Alias: Katherine “Kitty” Pryde
Debut: Uncanny X-Men #129, Jan. 1980
Created By: Chris Claremont and John Byrne
A Jewish kid from Chicago, Kitty Pryde is also a mutant with the ability to become intangible. Introduced to X-Men comics in the lead-in to the Dark Phoenix Saga, Kitty became was the first teenage student to join the team since the original five. As such, she was an audience surrogate during the first boom period of the X-Men, and I imagine many long time fans have a certain kinship with Kitty. She’s grown up from wide-eyed fourteen year old, to a young adult trying to find her place in the world, to a highly capable adult who’s served as the Principal of the Jean Grey school. We’ve seen her schoolgirl crush on Colossus, Most recently she got married to Peter Quill and has been in space as part of the Guardians of the Galaxy. I suspect it won’t be too long before she returns home.

#20. Black Widow
Alias: Natalia “Natasha” Romanova
Debut Issue: Tales of Suspense #52, Apr. 1964
Created By: Stan Lee, Don Rico and Dan Heck
Debuting as a Russian Spy paired against Iron Man, Black Widow defected to the United States, becoming both a long time Avenger and an agent of S.H.I.E.L.D. She also had a long run as the romantic interest and co-star of Daredevil’s series, but is most commonly associated with her fellow villain-turned-hero Hawkeye. Natasha is a little rougher around the edges than most of her fellow Avengers; she’s a trained assassin and has a complex moral center. This makes her an interesting counterpoint to the team, but it also makes for some entertaining spy thriller comics. Her presence in the MCU has elevated Natasha from a B Character to arguably the most recognizable female hero not named Wonder Woman. I’ve been a big fan of her recent comics and would like to see her get her own solo movie (with perhaps an assist from Hawkeye).

#19. Doctor Strange
Alias: Steven Strange
Debut Issue: Strange Tales #110, July 1963
Created By: Steve Ditko and Stan Lee
The most recent Marvel hero to jump to the world of film, Doctor Strange was a passion project of Steve Ditko’s. The genius surgeon turned sorcerer supreme is one of Marvel’s most out there characters, using magic spells and mystic relics to battle interdimensional beings. Though he is a part time Avenger and occasional leader of the Defenders, Stephen Strange spends most of his time working alone and solving problems no one else can. Arrogant yet diligent, intelligent and creative, he can be seen as a counterpoint to Iron Man, using the supernatural the same way Tony Stark uses technology. If you want to experience surrealist, psychedelic art and unusual epic adventures, Doctor Strange is one of the best heroes to look into.

#18. Nightcrawler
Alias: Kurt Wagner
Debut Issue: Giant Size X-Men #1, May 1975
Created By: Len Wein and Dave Cockrum
Len Wein was looking for a place to introduce his new character design, and found the perfect place with Giant-Sized X-Men #1. Introduced to readers a mutant chased down with torches and pitchforks in a small German village, Kurt Wagner joined the new international team of X-Men and has been a featured member for most of its existence. In spite of his Demonic appearance, Kurt is a devout Catholic and often serves as a spiritual guide for his team in dark times. Blessed with acrobatic talent and a prankster’s sense of humor, Nightcrawler’s mutant power is teleportation, accompanied by the iconic “BAMF!” sound effect. Easily one of the coolest looking superheroes in comics, Kurt was my first “favorite” hero and he has stayed near the top ever since.

#17. Hawkeye
Alias: Clint Barton
Debut Issue: Tales of Suspense #57, Sept. 1964
Created By: Stan Lee and Don Heck
When I think of the Avengers, Hawkeye is one of the first names that comes to mind. While not the first master archer in superhero comics, Clint Barton lives in nobody’s shadow. Hawkeye may not have the profile of Captain America, Iron Man or Thor, but he’s been a featured member of almost every version of the team and has proven his worth as a hero many times over. After several mini-series and short-lived solo books, Hawkeye finally seemed to breakout in 2012. Riding momentum from his inclusions in The Avengers, writers Matt Fraction and Jeff Lemire have proven that Hawkeye is more than worthy of a solo title. He’s also a disabled hero, having gone deaf on two different occasions. Fraction has set the tone for portraying this consistently, and it’s proven to be one of the best aspects of his character.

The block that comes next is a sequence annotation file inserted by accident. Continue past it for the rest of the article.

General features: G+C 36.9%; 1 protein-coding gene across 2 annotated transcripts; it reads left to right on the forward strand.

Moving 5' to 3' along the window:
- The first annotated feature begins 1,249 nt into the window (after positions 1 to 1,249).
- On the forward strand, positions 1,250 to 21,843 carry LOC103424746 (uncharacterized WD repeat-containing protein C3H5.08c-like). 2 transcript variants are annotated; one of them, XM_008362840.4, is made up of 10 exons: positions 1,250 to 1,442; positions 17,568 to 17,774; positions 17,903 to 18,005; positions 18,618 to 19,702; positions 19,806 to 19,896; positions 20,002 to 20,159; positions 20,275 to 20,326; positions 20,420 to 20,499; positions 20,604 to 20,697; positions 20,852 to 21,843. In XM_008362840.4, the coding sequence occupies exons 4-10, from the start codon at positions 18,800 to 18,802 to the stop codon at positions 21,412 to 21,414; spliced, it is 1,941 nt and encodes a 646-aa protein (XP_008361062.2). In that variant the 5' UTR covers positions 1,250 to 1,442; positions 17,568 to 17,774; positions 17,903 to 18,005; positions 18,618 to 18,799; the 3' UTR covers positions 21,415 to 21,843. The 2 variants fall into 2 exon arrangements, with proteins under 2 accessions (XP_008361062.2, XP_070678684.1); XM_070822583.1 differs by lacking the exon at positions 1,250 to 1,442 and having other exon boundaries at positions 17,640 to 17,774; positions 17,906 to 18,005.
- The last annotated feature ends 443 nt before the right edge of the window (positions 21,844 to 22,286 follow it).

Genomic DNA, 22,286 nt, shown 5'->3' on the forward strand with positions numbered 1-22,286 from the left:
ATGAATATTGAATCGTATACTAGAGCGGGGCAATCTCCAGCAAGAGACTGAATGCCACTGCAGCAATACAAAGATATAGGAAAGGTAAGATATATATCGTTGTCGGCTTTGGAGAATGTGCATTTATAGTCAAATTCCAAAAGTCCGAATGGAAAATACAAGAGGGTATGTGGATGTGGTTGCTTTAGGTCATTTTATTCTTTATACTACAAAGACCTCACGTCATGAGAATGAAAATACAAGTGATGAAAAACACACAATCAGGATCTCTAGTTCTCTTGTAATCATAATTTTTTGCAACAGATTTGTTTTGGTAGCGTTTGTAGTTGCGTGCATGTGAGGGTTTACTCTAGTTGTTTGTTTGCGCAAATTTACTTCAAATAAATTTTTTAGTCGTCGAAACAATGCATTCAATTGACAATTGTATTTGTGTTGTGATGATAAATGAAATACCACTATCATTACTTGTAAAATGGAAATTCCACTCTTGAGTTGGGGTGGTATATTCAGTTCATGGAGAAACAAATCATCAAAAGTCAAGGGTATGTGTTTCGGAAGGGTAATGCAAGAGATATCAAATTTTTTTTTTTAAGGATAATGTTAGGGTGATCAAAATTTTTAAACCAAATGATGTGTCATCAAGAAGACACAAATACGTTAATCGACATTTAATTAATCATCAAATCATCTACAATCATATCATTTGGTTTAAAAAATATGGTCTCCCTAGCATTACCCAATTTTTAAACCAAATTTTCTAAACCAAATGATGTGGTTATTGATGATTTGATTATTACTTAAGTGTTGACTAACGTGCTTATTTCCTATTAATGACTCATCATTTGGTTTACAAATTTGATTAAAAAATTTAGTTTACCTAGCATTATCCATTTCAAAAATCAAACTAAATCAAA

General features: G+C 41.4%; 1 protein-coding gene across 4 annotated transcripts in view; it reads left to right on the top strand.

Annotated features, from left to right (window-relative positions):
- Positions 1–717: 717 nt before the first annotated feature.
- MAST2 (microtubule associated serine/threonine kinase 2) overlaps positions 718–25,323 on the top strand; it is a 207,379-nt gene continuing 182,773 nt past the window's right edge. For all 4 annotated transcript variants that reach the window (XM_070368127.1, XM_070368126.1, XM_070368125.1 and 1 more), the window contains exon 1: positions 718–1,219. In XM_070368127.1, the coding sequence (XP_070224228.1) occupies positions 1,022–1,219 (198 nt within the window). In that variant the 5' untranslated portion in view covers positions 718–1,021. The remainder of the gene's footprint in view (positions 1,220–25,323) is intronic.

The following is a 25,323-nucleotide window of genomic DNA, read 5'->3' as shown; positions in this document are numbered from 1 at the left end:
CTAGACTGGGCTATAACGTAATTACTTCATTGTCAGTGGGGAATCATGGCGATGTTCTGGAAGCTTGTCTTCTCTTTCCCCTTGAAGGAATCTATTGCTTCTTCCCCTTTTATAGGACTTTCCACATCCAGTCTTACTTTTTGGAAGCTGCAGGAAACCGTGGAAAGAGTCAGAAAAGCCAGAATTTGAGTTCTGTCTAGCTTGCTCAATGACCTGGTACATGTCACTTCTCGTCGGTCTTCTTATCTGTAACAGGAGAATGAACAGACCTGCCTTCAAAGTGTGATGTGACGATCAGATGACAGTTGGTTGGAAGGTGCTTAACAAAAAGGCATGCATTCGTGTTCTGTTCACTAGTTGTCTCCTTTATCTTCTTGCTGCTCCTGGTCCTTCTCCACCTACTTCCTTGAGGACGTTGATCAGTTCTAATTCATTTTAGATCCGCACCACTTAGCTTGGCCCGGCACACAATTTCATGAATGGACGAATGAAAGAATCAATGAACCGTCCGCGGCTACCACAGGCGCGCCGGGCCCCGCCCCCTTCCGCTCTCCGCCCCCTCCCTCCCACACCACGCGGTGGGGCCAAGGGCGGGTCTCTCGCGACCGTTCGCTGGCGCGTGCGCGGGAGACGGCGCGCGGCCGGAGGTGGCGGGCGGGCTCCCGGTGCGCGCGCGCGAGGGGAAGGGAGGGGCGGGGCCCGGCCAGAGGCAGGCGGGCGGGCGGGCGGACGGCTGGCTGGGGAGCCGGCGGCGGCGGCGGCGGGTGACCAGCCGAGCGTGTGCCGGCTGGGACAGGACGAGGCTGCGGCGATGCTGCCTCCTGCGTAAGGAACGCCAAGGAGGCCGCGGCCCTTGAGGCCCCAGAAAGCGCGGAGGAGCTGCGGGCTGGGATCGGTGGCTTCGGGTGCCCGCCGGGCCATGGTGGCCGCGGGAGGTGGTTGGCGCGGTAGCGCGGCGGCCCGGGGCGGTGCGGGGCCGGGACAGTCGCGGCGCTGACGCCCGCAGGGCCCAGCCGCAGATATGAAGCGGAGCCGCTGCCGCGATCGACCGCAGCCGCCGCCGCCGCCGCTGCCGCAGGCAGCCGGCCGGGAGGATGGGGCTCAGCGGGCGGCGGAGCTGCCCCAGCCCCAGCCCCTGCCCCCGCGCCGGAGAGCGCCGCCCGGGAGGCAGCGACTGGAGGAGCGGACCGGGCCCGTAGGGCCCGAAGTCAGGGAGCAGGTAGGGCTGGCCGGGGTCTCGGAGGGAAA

#16. The Human Torch
Alias: Johnny Storm
Debut Issue: Fantastic Four #1, Nov. 1961
Created By: Stan Lee and Jack Kirby
The youngest member of the Fantastic Four is actually the second hero to be called the Human Torch, but is by far the best known version. Between his massive ego and reckless behavior, Johnny is often an irritation to the other members of his family. But he’s also fiercely loyal and more than willing to be a hero even when the going gets tough. He’s an important character in comics history, as the first real teenage superhero. The angst, rebellion and attitude made him connect with young readers, and the formula proved successful with both Spider-Man and the X-Men. In addition to being a Fantastic Four member, he frequently teams up with Spider-Man and others, and has recently been part of the Uncanny Avengers.

#15. Rogue
Alias: Anna Marie
Debut Issue: Avengers Annual #10, Nov. 1981
Created By: Chris Claremont and Michael Golden
A Mississippi girl with a terrifying mutant power, Anna Marie discovered her mutation when she kissed her boyfriend Cody, leaving him comatose. The runaway Rogue was eventually recruited and adopted by Mystique, who raised her to be a fighter in her Brotherhood. After battling with the Avengers and X-Men, Rogue eventually left due to a conflict of conscience, joining the X-Men. While it was hardly a smooth transition, Rogue eventually became one of the premier members of the team and a trusted member of the family. By the 1990’s, she was one of the series’ main stars, with her powers causing a lot of drama with romantic interest Gambit. She’s starred in solo issues, been a leader of a team of X-Men in X-Men Legacy, and has been the most consistent presence on the Uncanny Avengers team. Rogue may just be my favorite Marvel superhero, and she’s one that I will go out of my way to read.

#14. Black Panther
Alias: T’Challa
Debut Issue: Fantastic Four #52, July 1966
Created By: Stan Lee and Jack Kirby
Destined to be King of Wakanda, a young T’Challa was forced into the role early when his father was murdered. As the Black Panther, he is both the sovereign leader of his people and their protector. Bearing similarities to Batman, T’Challa is a master of stealth and hand to hand combat, but also uses his vast wealth and the technology of Wakanda to aid in his duties. While he is a part time Avenger, T’Challa is primarily ruled by his duty to his people. This something that has come between him and almost every other endeavor, including his marriage to Ororo Munroe. While most heroes don’t have to worry about how their decisions affect people, T’Challa always has the weight of the world on his shoulders.